Standards of care have improved in the past four years, but evaluating and treating combat-related traumatic brain injury remains a relatively new medical field, according to Atizado, of the Disabled American Veterans. He said doctors are still learning how trauma caused by explosions affect the brain differently from better understood types of head traumas, such as concussions in sports.
The current standards of care don't go far enough, according to Gregory O'Shanick, medical director emeritus for the Brain Injury Association of America. Connors, the association's president, did credit the Defense and Veterans Brain Injury Center with creating detailed, science-based how-to guidelines for treating traumatic brain injury on the battlefield (which predate Obama). Connors said the military and Veterans Affairs need to establish similar clinical practice guidelines for long-term treatment and rehabilitation once a service member leaves a combat environment.
Deployment screenings: Before 2008, "there was no consistent requirement for pre-deployment neuropsychological testing,” Sucher said.
The 2008 National Defense Authorization Act required that service members must get screened within 12 months before deployment. After their deployment, they must get health assessments, which can trigger an evaluation for traumatic brain injury. Finally, any service member that checks into a Veterans Health Administration hospital must undergo a brain injury screening.
Case management: In 2007 the Defense Department established a network of regional care coordinators for traumatic brain injury.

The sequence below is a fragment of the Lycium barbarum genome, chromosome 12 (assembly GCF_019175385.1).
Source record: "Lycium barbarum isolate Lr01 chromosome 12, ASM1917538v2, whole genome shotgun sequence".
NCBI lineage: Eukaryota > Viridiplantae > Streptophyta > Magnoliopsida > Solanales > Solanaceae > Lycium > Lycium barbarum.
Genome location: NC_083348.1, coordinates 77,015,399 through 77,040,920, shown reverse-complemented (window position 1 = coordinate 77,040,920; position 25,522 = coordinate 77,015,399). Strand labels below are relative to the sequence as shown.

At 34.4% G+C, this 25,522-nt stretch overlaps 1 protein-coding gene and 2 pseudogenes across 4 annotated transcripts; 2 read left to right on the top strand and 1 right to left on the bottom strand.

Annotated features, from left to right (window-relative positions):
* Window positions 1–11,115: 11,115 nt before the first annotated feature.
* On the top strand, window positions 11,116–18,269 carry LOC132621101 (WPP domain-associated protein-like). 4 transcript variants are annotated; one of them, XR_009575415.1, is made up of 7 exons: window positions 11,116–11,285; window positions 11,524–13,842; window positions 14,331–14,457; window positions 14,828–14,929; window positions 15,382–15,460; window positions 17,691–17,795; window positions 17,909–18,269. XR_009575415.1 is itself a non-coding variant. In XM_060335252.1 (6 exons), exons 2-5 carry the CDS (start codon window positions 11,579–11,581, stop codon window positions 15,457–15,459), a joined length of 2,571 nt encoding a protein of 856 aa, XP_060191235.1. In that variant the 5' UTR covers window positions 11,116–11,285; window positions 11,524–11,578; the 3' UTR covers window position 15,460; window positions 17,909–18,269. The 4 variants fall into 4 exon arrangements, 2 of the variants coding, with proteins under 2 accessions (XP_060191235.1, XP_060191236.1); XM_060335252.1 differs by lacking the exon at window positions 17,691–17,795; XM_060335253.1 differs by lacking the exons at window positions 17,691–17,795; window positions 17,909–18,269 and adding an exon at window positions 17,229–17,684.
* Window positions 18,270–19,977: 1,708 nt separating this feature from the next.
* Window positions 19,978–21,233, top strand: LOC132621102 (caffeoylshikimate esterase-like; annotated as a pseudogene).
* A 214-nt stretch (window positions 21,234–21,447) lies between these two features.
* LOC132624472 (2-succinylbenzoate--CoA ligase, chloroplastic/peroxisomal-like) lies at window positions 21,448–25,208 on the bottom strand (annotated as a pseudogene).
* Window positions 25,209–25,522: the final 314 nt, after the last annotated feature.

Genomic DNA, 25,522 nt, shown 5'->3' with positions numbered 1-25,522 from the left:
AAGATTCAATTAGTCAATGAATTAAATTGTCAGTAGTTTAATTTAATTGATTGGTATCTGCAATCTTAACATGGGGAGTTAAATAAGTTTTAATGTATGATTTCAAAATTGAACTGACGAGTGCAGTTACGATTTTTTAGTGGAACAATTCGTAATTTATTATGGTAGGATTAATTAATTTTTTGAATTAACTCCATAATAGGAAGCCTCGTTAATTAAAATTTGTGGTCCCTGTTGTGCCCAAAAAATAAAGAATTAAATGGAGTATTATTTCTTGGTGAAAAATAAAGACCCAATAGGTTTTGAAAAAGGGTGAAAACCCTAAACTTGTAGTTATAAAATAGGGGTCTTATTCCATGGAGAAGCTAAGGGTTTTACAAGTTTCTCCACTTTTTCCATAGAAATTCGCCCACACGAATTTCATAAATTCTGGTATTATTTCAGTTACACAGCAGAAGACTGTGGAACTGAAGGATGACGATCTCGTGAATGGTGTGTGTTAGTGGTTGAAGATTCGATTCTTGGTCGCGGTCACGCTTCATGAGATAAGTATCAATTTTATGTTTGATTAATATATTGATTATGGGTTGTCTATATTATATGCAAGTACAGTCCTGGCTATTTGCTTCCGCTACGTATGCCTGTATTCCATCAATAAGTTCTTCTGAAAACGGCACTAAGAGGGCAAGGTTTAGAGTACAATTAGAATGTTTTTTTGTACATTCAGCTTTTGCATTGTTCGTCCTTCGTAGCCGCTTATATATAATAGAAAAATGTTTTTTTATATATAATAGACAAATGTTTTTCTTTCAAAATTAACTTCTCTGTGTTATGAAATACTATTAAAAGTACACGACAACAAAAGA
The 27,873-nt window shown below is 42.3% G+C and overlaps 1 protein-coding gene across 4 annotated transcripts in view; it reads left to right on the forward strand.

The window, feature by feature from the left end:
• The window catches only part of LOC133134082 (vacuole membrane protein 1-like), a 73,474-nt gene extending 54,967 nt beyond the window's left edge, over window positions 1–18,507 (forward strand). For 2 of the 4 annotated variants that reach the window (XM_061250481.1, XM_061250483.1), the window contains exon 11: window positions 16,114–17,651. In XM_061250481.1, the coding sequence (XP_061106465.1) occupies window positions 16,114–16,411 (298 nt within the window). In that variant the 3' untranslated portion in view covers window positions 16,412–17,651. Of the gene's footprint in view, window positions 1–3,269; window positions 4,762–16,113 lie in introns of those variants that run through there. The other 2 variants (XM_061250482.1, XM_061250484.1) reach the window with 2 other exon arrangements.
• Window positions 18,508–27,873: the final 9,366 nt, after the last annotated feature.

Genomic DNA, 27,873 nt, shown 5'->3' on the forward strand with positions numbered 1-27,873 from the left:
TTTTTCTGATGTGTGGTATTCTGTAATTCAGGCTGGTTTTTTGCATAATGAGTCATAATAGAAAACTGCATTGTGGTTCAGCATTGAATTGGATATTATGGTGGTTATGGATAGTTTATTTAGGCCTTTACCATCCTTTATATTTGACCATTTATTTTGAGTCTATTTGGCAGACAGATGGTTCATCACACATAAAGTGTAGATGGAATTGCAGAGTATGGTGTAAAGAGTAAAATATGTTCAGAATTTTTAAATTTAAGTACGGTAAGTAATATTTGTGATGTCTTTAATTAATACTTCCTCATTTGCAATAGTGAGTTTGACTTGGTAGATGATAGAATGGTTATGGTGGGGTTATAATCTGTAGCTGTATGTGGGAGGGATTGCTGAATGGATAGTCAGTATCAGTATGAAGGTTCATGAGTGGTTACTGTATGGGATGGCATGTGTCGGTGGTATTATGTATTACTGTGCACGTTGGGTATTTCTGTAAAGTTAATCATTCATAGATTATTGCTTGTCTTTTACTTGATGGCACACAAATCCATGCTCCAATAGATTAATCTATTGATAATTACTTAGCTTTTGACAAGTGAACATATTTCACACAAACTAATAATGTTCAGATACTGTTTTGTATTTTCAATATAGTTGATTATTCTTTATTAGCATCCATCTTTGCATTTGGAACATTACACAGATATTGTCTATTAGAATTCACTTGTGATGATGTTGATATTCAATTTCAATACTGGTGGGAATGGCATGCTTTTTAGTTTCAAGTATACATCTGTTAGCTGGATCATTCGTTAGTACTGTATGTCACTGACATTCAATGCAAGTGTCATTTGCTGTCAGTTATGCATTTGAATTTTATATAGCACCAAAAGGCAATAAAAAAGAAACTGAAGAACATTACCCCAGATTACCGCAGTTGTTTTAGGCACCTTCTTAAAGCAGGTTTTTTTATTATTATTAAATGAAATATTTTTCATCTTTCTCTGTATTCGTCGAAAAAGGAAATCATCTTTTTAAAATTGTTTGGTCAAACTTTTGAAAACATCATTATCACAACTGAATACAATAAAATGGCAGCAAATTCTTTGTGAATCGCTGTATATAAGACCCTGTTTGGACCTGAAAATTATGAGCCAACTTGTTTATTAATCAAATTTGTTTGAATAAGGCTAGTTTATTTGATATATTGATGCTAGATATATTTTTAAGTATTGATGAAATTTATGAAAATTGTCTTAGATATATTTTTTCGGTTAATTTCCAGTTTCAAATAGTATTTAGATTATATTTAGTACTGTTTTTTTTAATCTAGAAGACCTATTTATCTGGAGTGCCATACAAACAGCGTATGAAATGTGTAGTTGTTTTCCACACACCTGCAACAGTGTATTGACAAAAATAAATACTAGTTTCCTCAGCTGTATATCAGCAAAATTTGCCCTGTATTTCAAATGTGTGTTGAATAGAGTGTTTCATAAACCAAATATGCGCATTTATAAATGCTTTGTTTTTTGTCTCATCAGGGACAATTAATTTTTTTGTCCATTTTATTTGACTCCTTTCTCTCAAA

Sucher explained that regional care coordinators now fill a void in monitoring the condition of service members who return to duty or transition to Veterans Affairs. In July, the program increased the frequency of follow-up interviews to three, six, nine, 12, 18 and 24 months, so long as they continue to show symptoms.
In our interviews, advocates of veterans health were most critical of case management and coordination of care, particularly during the transition out of active duty.
"Ongoing and appropriate care is often a struggle for these guys,” said Meredith Beck, who works as a consultant for the Wounded Warrior Project.
Beck complained about a fragmented case management system, with different case managers for service members' and veterans' different injuries and needs. Roughly at the same time that Obama was campaigning on traumatic brain injury, the Defense Department and Veterans Affairs were creating separate case management and care coordination programs, which remain distinct today.
A March 2012 report by the Government Accountability Office documented problems that arose from this two-headed response: "inadequate information exchange and poor coordination between these programs have resulted in not only duplication of effort, but confusion and frustration for (veteran) enrollees, particularly when case managers and care coordinators duplicate or contradict one another's efforts.”
Obama promised to improve the treatment of traumatic brain injury among current and former military service members. We found evidence of gains in standards of care, deployment screenings and case management, though the system remains far from perfect. We rate this a Compromise.